The title of Jennifer Houle’s second collection, Virga, refers to a cloud formation often seen on the horizon, when rain begins to fall but evaporates before reaching the ground, only to fall again when the time is right. Likewise, the poems gathered here, written over a period of roughly twenty years, between the ages of 20 and 40 – many revised with a slightly wiser eye— explore what it means to develop an identity while continuously regrouping, reformulating oneself, reacting to prevailing conditions, and retaining autonomy in a sea of “rhythmic lies and half-truths.” Through the medium of poetry, Houle converses with her younger self, performing a kind of rescue job, bridging years through poetic reflection.
Unapologetic, and shot through lore, Virga investigates the tensions, inner and outer, that work to shape identity. Sensual, driven, and pragmatic, the poems insist that we “fall to rise,” and address the desires - romantic, erotic, familial, and socio-political - that transform us. Like rain held in abeyance, these poems were waiting for their time, and gathered together create a compelling, distinctly feminine and feminist meditation on maturing womanhood. Personal lyrics are set against the stories and mythologies of female characters who fell (or dove) from their stars, into unfamiliar worlds, including meditations on the Lost Pleaid, Dorothy after her sojourn in Oz, and the Greek goddesses Asteria and Astraea.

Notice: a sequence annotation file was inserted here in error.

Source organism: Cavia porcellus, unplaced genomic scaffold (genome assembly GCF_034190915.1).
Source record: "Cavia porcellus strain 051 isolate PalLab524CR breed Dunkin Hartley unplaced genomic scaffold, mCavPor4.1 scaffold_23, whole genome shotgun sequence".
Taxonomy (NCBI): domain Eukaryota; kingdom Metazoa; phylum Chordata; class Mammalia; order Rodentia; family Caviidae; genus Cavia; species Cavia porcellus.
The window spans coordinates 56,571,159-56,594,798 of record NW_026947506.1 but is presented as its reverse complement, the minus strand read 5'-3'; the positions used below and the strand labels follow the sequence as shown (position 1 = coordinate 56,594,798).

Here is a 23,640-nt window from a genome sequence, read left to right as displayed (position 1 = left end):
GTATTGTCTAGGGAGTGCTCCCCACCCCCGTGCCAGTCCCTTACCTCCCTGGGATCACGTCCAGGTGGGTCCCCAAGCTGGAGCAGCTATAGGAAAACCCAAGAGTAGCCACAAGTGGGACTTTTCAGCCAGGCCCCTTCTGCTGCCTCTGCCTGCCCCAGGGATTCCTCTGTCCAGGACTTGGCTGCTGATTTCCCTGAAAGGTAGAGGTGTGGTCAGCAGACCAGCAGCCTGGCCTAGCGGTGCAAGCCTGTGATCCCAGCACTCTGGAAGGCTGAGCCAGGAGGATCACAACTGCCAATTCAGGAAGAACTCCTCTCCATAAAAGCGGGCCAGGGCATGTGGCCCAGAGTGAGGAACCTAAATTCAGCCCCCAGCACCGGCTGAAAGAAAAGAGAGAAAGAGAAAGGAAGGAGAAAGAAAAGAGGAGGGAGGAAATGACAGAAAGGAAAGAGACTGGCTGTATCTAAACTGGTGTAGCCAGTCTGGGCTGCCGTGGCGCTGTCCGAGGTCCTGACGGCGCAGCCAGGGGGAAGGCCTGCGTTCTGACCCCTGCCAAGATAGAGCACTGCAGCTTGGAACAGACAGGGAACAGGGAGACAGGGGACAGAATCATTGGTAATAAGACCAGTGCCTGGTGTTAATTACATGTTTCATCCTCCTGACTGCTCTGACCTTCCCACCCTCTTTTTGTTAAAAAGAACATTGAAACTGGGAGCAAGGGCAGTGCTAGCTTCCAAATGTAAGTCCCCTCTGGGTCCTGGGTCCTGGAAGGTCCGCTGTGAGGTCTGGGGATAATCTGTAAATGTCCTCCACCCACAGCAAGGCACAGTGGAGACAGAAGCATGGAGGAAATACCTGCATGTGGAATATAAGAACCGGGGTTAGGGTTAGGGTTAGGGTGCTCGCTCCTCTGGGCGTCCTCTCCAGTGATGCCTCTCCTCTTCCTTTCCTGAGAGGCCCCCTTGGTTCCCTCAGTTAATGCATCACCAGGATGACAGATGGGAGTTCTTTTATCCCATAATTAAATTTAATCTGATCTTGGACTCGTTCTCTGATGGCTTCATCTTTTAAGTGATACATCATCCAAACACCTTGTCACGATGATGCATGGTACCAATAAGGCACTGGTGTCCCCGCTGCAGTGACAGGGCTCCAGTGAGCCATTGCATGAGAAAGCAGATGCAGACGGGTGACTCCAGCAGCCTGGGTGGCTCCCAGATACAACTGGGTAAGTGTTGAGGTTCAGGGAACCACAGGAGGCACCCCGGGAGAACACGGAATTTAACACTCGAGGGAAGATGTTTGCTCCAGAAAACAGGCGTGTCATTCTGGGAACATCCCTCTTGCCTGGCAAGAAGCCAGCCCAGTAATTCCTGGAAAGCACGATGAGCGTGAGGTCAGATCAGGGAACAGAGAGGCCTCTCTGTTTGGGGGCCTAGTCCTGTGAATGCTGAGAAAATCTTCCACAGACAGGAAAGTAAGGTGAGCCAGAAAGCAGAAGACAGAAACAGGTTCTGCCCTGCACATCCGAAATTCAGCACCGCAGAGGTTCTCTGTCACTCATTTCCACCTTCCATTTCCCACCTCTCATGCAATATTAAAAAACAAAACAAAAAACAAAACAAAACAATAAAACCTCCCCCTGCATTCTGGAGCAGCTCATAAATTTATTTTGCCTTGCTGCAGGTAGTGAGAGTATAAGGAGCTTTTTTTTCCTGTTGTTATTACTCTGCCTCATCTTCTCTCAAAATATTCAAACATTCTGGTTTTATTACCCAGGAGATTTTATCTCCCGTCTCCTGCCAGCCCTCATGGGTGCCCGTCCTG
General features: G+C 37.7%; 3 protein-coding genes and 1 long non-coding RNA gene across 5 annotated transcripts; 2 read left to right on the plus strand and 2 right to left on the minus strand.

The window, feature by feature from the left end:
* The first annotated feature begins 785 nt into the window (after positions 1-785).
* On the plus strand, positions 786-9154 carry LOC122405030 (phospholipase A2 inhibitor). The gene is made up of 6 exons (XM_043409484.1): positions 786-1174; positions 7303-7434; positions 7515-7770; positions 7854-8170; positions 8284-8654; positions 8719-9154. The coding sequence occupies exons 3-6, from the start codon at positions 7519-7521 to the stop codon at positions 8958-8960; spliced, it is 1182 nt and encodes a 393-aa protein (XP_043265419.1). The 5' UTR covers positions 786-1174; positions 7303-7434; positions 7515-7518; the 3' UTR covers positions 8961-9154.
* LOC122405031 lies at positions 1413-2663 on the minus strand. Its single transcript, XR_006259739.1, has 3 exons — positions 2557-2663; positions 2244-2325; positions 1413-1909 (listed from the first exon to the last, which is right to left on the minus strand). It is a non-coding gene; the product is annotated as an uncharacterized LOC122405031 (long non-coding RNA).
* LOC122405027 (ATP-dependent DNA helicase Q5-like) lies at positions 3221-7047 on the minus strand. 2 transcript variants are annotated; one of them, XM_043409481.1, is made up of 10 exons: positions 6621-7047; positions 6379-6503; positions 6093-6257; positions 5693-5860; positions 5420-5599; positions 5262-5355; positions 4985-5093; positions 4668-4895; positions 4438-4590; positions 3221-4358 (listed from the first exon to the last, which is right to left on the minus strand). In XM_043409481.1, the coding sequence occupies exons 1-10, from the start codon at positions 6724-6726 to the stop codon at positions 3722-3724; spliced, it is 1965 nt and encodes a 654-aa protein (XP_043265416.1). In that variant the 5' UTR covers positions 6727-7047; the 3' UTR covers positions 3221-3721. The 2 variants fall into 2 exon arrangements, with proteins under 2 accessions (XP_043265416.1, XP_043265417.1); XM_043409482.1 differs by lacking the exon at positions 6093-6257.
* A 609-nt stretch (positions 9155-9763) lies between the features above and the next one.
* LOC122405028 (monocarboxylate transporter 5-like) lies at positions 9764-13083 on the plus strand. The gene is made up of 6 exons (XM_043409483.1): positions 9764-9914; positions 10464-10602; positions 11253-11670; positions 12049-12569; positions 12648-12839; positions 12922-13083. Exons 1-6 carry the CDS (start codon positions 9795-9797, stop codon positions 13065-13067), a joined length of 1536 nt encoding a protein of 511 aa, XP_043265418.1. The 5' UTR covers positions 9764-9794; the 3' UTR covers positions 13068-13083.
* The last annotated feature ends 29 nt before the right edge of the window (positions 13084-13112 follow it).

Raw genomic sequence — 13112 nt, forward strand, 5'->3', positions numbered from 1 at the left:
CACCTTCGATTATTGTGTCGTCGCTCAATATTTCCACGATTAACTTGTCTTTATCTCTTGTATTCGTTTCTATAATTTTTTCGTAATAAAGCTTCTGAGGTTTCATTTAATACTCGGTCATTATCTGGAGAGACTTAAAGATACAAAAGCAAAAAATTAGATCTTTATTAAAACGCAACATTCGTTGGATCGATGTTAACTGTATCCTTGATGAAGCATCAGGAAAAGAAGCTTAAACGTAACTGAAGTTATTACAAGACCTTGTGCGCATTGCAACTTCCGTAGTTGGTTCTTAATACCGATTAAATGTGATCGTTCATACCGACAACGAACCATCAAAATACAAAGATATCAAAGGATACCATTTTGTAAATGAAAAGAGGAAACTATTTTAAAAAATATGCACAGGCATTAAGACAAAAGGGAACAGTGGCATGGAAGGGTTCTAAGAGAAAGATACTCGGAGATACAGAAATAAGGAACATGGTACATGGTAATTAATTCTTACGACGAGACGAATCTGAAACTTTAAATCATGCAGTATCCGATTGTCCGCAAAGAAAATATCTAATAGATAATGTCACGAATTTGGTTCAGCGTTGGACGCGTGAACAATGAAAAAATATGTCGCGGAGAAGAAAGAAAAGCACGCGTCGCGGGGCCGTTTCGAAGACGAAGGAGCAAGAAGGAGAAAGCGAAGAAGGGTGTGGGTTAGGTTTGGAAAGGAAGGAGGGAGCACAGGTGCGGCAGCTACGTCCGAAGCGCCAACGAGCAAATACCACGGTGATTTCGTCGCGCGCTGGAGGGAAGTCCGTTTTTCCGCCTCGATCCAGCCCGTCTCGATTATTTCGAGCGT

By turns dark, and infused with longing and fruitful uncertainty, the poems persist in questioning the forces that shape who we are, and the stories, symbols, and ideas we turn to for guidance as we wilfully create ourselves.